Panama Papers: MEP slams head of German private bank Berenberg for refusing to appear before EU Parliament
The head of German private bank Berenberg has been condemned for refusing to appear before a parliamentary inquiry into the so-called Panama Papers scandal.
Fabio De Masi | Photo credit: European Parliament audiovisual
Berenberg's managing partner, Hans-Walther Peters, has refused to be questioned by members of parliament's committee of inquiry into money laundering, tax avoidance and tax evasion (PANA).
GUE/NGL group deputy Fabio De Masi, a Vice-Chair of the committee, said, "Peters has referred us to the 'ongoing investigations.'
"His no-show can only be interpreted as a guilty plea as Peters had already been invited to come before the Parliament in his role as acting president of the Association of German Banks.
"But again, he ducked the invitation by sending over the general manager of the Association instead."
The German added, "The big German banks need to think twice about whether someone who may have a case to defend before a judge and one who shirks his public duties should be their choice as president of the guild."
He said, "Meanwhile, the European Parliament should be given the power to question under oath as soon as possible."
His attack on Peters comes as the cross-party committee continued its work on Thursday by quizzing two former compliance officers with Barenberg.
Both had been fired by the Hamburg-based bank for voicing concerns about their former employer's clientele.
De Masi told the hearing, "Drug trafficking, arms trade, money laundering, tax evasion, corruption, gambling - what criminal activities has Berenberg not been involved in? Some of the money in the Siemens slush fund scandal, for example, was wired through the bank.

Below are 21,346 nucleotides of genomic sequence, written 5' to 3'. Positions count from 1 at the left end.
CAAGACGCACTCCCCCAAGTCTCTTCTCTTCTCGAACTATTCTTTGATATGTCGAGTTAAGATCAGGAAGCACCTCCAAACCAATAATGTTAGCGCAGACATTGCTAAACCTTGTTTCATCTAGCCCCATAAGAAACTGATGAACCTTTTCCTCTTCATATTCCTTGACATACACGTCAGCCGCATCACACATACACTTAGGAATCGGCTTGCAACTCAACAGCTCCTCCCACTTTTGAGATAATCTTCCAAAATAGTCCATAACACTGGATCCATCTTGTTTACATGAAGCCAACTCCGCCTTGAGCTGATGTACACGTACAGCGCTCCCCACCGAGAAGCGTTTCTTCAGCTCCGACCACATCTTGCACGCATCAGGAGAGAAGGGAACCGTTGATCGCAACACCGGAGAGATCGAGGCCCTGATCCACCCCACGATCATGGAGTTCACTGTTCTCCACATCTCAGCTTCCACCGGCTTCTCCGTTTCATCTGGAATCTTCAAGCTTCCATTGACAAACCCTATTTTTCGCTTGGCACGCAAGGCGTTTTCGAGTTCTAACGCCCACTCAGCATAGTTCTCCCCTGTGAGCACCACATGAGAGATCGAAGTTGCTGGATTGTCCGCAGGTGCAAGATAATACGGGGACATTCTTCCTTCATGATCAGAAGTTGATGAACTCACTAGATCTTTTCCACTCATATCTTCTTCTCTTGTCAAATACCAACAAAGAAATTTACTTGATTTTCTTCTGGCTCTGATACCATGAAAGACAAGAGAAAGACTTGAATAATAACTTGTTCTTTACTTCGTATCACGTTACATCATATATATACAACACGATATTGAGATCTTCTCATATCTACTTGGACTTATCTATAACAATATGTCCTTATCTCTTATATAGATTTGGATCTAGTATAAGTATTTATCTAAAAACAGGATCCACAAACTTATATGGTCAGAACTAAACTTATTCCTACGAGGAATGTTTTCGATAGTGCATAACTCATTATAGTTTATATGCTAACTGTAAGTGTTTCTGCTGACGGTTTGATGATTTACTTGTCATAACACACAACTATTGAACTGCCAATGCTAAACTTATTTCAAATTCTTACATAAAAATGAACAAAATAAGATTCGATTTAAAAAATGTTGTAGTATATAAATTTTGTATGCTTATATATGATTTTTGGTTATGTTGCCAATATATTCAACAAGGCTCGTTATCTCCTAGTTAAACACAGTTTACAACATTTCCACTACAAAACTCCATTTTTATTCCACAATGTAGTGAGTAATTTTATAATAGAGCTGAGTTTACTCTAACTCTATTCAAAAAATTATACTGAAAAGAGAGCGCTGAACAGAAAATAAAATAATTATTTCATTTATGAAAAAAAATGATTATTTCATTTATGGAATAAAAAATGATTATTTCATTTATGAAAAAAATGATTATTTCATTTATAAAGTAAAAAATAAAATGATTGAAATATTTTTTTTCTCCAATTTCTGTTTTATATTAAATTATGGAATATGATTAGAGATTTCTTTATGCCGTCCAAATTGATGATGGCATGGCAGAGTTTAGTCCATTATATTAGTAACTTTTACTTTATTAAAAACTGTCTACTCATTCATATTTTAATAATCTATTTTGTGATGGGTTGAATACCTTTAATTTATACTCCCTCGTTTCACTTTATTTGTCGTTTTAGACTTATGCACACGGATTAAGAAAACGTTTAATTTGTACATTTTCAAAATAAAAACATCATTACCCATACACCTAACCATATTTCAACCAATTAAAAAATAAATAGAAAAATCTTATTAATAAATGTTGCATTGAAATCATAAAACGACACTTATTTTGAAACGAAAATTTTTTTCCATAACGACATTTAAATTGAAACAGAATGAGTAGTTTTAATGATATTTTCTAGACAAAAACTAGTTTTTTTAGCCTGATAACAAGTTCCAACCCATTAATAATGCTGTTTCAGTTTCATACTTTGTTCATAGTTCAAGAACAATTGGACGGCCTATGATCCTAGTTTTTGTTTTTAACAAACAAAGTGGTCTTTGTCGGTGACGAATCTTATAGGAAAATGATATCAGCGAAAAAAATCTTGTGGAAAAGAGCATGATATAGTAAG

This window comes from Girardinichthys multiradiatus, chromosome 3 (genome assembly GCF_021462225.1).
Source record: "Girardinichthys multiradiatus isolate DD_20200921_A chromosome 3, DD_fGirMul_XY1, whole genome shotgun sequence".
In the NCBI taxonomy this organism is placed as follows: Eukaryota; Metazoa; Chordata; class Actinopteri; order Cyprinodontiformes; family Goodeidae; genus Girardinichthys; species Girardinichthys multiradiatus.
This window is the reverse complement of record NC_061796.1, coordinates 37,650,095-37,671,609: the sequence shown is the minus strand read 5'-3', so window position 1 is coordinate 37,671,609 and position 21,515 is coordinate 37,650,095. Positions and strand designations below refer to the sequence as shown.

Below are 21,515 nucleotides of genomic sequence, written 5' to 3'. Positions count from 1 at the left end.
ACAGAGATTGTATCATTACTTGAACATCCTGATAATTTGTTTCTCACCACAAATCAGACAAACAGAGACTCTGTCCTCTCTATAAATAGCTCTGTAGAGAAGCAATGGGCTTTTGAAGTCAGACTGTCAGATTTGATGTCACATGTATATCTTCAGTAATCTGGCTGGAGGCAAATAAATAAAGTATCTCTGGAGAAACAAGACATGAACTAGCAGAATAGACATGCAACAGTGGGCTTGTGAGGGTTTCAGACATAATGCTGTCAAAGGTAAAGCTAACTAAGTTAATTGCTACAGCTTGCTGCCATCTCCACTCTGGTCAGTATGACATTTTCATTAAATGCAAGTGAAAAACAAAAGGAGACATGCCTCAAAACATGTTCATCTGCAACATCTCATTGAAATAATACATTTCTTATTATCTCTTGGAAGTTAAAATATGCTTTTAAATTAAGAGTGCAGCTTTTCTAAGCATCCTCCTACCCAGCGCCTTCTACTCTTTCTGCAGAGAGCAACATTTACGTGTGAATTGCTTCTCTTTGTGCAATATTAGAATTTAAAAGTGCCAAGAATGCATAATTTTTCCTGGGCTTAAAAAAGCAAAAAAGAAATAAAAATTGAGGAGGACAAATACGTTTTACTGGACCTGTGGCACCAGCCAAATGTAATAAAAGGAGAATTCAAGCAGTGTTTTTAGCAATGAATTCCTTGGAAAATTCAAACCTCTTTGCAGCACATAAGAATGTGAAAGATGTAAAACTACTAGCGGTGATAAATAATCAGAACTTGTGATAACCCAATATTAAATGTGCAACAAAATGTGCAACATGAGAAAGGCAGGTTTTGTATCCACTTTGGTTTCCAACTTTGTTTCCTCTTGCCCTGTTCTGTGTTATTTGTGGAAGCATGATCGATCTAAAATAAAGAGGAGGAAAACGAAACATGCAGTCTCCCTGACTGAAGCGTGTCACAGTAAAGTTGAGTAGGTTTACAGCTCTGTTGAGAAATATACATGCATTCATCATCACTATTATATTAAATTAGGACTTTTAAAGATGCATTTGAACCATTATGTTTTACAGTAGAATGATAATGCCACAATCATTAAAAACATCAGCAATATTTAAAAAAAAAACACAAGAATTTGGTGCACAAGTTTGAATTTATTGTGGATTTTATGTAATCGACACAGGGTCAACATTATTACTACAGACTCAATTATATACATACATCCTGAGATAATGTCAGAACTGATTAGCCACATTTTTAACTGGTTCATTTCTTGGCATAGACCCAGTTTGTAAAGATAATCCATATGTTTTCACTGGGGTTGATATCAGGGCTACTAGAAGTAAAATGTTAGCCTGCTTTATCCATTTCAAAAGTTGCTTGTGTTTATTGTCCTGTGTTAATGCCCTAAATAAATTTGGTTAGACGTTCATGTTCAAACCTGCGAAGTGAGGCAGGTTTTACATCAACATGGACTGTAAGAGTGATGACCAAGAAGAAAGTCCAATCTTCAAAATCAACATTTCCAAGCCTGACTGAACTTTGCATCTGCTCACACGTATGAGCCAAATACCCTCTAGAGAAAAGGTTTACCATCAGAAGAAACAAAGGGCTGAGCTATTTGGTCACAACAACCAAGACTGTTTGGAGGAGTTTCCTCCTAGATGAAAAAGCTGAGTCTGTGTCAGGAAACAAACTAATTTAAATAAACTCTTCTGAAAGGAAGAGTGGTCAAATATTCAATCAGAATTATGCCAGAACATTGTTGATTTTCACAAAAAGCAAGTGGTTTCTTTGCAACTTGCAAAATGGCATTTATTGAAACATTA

"I'm delighted that both compliance officers - fired by Berenberg for warning about the company's dodgy clients - agreed to attend the committee hearing to provide their testimony."
Their agreeing to be questioned contrasts with Peter's no show, he said.
He said Berenberg had an excellent relationship with the now infamous law firm at the centre of the Panama Papers affair, Mossack Fonseca.
"The latter even praised the bank for quick and easy ways to set up accounts for letterbox companies. Ramón Fonseca, co-founder of the law firm, had several private accounts with Berenberg and one of the directors of Berenberg-Switzerland used one of the shell companies of the Panamanian law firm," said De Masi.
"One of Ramón Fonseca's sons even had a short-term internship at the bank. All of this shows Berenberg knew very well with whom they were dealing with. The bank therefore cannot profess ignorance over such serious matters", he said.
Other speakers at Thursday's hearing, which looked at the role played by lawyers, bankers and accountants in the scandal, were Benedikt Strunz and Soren Kristensen of the International Consortium of Investigative Journalists.
Meanwhile, a delegation from the committee travelled to the UK on Thursday in the first of a quartet of fact-finding missions to learn more about tax havens.
Future visits already planned include Malta, Luxembourg and the US.
Speaking ahead of the trip, De Masi, who was Parliament representative at the UK public accounts committee's global tax transparency summit in December, said, "The UK is at the heart of the world's largest web of tax havens and is intricately connected with the world of offshore finance.
"The Panama Papers showed that in no other European country are intermediaries more active than in the UK. Bermuda, Cayman Islands, British Virgin Islands - a list of who's who of global tax havens are thriving under the auspices of Her Majesty's government.
"And it's not just money laundering and tax: Europol's cross-examination of the Panama Papers with their counter-terrorism finances database flagged up the UK financial system as having one of the biggest concentration of suspects with more than 3500 hits," the MEP added.
"Tax dodging is not a petty crime and it ravages our budgets. The UK is also undermining our work on the EU's tax haven blacklist by preventing strong criteria for screening. Its government has already announced its intention to go further down that route post-Brexit and lower tax rates to a minimum."
On Thursday, Peters was not immediately available for comment.
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